Mike Jeffries, former chairman and chief executive of Abercrombie & Fitch, has dropped the price of his Manhattan townhouse to $16 million from last October’s ask of $19.5 million.
Mr. Jeffries, 73, who is credited with re-establishing the brand image of the upscale collegiate apparel retailer Abercrombie & Fitch, bought 4 Sutton Square for $10.9 million in 2005 while he was at the helm of A&F, property records show.
He stepped down in December 2014 as Abercrombie’s CEO amid criticism of the company’s poor performance in sales and stock prices. An outspoken business executive, he made many contentious comments to the press, once saying that “we want to market to cool, good-looking people. We don’t market to anyone other than that.”
Mr. Jeffries also switched brokerages for the townhouse from Brown Harris Stevens to Douglas Elliman, which posted the listing Sunday. Brown Harris Stevens listed the townhouse for $19.5 million last October.
After Mr. Jeffries purchased the historic townhouse, he commissioned Daniel Romualdez, who is behind interiors of luxury tower 70 Vestry in Manhattan’s Tribeca neighborhood, to renovate and restore the home. The project took three years, and now the five-story townhouse touts a classic and chic design with a flexible layout of three to four bedrooms, four full and four half bathrooms, according to the listing.
Other features include seven wood-burning fireplaces, floor-to-ceiling paneled windows, elevator access to all floors, multi-zone central air conditioning and a state-of-the-art security and sound system. Interior finishes include rubbed Venetian plaster walls, French polished wood walls, and cashmere-covered walls in the bedrooms.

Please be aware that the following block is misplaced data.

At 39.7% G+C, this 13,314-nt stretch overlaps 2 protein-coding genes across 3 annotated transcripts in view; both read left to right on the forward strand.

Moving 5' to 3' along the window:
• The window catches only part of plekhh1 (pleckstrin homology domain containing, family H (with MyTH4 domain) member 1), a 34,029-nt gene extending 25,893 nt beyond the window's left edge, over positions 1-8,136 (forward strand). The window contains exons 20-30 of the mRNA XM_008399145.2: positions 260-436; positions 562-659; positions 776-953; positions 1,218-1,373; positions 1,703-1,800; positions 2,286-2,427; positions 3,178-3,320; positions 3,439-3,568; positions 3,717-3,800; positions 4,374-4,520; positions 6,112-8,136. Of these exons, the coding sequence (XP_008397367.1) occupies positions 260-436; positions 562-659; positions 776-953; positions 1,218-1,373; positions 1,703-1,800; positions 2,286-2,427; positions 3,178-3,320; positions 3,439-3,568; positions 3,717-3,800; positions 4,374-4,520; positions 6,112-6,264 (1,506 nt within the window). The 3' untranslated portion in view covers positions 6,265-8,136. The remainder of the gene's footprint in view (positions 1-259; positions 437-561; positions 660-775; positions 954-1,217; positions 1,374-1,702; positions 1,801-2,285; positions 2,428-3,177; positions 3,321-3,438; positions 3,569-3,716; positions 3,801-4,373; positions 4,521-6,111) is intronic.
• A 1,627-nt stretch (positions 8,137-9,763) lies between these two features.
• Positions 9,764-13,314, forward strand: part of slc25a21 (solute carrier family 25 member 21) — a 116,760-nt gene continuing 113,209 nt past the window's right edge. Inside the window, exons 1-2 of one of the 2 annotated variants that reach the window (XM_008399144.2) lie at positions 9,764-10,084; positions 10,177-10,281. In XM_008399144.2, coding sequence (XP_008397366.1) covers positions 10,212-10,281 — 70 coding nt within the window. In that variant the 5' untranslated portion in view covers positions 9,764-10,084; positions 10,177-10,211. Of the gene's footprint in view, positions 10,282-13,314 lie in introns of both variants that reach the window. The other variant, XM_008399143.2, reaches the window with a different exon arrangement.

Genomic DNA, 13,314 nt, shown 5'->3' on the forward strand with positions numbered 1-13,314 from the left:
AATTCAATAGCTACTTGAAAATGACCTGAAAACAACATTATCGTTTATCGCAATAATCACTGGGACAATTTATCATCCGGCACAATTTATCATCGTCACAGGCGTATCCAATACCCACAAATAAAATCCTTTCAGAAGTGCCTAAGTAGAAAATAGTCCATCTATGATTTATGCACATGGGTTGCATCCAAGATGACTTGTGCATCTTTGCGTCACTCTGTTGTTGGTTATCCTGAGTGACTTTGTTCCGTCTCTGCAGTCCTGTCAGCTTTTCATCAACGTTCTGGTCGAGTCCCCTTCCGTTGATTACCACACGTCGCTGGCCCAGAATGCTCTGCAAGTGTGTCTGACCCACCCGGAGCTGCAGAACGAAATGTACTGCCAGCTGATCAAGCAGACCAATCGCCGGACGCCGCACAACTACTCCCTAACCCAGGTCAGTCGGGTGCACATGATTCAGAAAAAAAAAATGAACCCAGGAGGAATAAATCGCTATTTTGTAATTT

A chef’s kitchen and a formal dining room at the garden level open to the landscaped communal garden, which is considered one of the largest private gardens in Manhattan.
Built in 1899 for Henry Sprague, inventor of the Sprague gas meter, the townhouse has seen a slew of notable owners, including Florence M. Lewis, founder of cosmetics empire Elizabeth Arden.
“Once lived in by Elizabeth Arden and later the grandson of J. P Morgan, 4 Sutton Square provides a sophisticated and sleek ambiance for its residents,” said Michael Passaro, who co-listed the property with colleague Lauren Muss. “The most unique aspect of the property is that it is one of the 18 homes equipped with exclusive access to the Sutton Square park, overlooking the East River,” he said.
Sutton Square, a small and exclusive enclave under the Queensboro Bridge and at the edge of the East River, has had many notable residents over the past century, including Anne Morgan, J.P. Morgan’s daughter and a socialite and philanthropist, and Anne Vanderbilt of the famed Vanderbilt family.
At least three townhouses in the area are currently on the market. 7 Sutton Square, owned by billionaire art dealer Guy Wildenstein, asks $39.8 million; 16 Sutton Square, serving as a two-family residence, is on the market for $29.95 million; and the single-family townhouse at 14 Sutton Square is selling for $15 million.
Mr. Jeffries couldn’t immediately be reached for comment.
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